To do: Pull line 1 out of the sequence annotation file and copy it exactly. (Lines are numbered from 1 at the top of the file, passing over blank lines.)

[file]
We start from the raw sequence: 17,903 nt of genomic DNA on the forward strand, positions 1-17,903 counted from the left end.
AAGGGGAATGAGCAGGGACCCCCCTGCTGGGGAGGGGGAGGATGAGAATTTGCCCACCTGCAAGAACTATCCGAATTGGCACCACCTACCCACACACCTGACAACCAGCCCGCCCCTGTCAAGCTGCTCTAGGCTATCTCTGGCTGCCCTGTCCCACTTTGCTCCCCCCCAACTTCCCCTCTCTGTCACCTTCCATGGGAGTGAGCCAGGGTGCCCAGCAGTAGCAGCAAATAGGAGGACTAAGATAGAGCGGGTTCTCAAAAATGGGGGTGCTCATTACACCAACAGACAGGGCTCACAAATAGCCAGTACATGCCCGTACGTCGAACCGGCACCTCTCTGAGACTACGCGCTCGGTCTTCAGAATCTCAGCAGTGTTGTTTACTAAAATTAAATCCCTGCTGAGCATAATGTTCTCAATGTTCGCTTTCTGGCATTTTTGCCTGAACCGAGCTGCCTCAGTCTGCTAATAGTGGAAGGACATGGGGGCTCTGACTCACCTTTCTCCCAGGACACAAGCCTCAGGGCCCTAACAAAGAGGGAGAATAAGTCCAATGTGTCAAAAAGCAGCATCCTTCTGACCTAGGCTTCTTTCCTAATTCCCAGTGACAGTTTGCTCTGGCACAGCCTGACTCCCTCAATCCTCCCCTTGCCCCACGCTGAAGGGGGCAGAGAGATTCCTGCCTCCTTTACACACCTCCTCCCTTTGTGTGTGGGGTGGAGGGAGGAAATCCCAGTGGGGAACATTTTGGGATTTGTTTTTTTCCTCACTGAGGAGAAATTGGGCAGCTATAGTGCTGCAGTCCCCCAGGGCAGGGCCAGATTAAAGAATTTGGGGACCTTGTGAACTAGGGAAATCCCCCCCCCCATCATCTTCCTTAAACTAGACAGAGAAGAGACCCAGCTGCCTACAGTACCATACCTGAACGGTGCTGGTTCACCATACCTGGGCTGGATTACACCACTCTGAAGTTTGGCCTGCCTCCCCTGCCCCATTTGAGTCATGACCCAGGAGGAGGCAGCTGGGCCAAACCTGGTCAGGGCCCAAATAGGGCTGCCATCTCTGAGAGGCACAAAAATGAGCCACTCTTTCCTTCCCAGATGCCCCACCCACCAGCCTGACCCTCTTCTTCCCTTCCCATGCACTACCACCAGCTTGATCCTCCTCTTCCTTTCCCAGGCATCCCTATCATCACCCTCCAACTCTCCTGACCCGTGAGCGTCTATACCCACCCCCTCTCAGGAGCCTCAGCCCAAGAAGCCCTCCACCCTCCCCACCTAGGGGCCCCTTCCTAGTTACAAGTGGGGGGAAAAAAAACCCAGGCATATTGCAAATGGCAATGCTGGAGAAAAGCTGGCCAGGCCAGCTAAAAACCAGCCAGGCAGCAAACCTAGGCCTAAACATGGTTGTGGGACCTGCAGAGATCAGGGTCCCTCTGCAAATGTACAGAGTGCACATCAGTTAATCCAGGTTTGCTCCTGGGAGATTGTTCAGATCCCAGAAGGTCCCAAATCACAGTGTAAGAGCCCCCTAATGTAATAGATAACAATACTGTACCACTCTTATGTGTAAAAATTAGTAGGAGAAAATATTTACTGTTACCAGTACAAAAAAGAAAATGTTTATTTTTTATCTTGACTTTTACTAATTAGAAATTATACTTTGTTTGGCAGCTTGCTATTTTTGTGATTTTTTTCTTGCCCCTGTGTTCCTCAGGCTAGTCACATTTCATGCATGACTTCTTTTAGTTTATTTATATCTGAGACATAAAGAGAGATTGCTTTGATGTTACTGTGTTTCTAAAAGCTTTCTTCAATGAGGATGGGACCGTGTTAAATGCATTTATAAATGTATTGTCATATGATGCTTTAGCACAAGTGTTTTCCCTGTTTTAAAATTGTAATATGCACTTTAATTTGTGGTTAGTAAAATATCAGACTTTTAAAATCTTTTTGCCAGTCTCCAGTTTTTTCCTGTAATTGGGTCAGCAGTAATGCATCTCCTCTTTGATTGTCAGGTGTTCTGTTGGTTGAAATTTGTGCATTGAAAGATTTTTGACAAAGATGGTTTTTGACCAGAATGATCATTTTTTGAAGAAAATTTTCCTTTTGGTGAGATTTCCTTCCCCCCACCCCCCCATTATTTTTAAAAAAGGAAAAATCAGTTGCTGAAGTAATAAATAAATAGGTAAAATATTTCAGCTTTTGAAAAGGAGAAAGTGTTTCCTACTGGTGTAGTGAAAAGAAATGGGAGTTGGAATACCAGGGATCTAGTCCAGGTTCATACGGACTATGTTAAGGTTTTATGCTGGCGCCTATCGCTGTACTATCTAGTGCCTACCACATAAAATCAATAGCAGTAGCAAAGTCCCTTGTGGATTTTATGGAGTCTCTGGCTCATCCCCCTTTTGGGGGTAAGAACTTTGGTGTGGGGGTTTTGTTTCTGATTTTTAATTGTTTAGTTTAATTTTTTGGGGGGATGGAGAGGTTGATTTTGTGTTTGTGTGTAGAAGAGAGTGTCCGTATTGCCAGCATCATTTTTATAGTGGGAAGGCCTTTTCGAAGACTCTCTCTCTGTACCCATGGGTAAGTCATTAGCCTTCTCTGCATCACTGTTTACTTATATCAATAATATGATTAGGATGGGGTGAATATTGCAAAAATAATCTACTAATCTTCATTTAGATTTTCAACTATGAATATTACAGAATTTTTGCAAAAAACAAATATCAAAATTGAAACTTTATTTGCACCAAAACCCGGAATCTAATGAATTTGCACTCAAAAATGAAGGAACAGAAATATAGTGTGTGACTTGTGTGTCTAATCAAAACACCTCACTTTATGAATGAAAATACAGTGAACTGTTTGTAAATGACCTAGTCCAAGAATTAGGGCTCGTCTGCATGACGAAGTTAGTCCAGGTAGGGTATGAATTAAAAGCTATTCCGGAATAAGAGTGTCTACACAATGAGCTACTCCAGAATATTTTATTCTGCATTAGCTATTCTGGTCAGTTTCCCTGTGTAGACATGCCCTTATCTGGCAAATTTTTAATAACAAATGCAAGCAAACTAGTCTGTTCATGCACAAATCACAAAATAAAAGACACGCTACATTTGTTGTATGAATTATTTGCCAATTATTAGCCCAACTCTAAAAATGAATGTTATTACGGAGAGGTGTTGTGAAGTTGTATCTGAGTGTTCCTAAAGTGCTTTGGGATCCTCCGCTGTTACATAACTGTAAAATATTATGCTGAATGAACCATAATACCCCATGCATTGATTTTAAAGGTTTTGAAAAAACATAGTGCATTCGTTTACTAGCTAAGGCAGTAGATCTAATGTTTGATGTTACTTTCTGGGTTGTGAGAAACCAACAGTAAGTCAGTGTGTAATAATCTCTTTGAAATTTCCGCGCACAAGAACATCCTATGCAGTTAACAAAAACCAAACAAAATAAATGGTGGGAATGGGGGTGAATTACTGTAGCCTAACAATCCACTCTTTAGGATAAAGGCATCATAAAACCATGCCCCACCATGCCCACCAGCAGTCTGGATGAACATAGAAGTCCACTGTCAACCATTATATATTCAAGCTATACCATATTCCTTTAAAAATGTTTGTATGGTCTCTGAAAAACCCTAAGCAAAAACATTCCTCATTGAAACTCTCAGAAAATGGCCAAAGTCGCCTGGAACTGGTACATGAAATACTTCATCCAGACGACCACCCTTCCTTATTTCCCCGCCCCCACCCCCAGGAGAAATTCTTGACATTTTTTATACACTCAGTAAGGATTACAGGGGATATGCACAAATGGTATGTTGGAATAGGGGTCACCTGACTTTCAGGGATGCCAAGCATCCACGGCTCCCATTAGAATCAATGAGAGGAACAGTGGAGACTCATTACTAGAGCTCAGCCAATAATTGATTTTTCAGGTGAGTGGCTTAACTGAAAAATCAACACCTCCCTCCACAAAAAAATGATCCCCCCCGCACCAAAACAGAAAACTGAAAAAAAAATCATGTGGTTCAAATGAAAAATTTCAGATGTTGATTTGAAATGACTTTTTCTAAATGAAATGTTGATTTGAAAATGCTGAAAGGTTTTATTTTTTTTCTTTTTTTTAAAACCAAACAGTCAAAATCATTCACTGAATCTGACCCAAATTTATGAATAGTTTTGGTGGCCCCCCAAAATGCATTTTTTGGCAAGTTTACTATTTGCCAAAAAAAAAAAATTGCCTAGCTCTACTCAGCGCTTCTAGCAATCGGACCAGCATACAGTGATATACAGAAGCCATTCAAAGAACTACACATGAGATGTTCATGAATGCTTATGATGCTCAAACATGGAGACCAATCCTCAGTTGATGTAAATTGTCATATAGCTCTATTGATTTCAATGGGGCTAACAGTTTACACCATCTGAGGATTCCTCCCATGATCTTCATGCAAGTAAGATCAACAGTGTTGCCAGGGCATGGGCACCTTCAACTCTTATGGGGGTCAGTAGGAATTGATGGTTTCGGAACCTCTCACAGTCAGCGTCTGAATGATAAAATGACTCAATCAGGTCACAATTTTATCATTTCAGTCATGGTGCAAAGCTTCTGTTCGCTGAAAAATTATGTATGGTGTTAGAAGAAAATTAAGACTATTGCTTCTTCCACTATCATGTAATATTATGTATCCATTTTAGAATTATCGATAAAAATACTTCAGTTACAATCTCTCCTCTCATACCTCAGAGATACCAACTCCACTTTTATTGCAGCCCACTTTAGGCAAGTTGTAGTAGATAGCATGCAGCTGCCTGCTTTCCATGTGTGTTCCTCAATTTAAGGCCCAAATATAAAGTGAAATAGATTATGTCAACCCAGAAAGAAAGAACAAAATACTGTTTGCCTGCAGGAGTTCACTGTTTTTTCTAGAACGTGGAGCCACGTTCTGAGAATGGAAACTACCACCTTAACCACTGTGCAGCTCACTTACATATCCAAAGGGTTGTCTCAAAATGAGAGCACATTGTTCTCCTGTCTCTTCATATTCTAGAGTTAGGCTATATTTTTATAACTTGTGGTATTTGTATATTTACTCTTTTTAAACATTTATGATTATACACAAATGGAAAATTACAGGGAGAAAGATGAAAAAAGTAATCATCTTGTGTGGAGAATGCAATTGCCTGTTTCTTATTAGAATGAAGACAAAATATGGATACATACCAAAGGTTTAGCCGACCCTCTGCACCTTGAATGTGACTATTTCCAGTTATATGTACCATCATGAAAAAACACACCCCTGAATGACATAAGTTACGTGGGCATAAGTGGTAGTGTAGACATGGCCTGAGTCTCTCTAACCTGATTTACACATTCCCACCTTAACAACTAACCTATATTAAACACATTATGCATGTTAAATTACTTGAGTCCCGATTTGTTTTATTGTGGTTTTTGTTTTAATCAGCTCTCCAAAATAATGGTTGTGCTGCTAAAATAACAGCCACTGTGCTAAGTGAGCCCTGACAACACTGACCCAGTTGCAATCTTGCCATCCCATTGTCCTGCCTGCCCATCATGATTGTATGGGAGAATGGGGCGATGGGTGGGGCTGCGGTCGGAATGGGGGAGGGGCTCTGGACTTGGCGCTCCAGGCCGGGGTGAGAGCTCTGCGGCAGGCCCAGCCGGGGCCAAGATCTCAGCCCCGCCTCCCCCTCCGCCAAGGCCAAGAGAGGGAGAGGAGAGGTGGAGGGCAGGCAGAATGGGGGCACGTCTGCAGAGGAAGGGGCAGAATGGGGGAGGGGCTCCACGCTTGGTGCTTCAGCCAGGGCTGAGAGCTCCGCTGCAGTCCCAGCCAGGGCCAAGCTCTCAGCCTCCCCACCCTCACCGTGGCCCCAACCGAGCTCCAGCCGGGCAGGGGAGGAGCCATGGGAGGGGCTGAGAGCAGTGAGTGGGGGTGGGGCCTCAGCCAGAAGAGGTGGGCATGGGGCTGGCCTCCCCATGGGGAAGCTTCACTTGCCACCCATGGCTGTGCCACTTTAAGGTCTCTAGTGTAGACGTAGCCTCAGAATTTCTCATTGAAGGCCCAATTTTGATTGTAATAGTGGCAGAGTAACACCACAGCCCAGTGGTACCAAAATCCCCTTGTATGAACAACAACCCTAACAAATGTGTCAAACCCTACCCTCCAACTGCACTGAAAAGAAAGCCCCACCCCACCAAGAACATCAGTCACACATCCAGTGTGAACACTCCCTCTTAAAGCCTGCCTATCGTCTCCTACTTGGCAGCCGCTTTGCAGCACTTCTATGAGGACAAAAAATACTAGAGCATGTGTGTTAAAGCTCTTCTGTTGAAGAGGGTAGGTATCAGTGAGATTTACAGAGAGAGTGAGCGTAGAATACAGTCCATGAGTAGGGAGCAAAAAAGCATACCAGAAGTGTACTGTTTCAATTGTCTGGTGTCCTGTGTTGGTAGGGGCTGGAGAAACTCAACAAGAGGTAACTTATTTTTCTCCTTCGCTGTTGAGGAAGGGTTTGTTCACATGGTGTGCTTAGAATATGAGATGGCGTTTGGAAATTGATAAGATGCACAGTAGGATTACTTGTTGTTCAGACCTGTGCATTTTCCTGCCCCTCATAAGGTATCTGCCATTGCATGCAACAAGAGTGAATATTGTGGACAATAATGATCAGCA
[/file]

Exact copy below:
We start from the raw sequence: 17,903 nt of genomic DNA on the forward strand, positions 1-17,903 counted from the left end.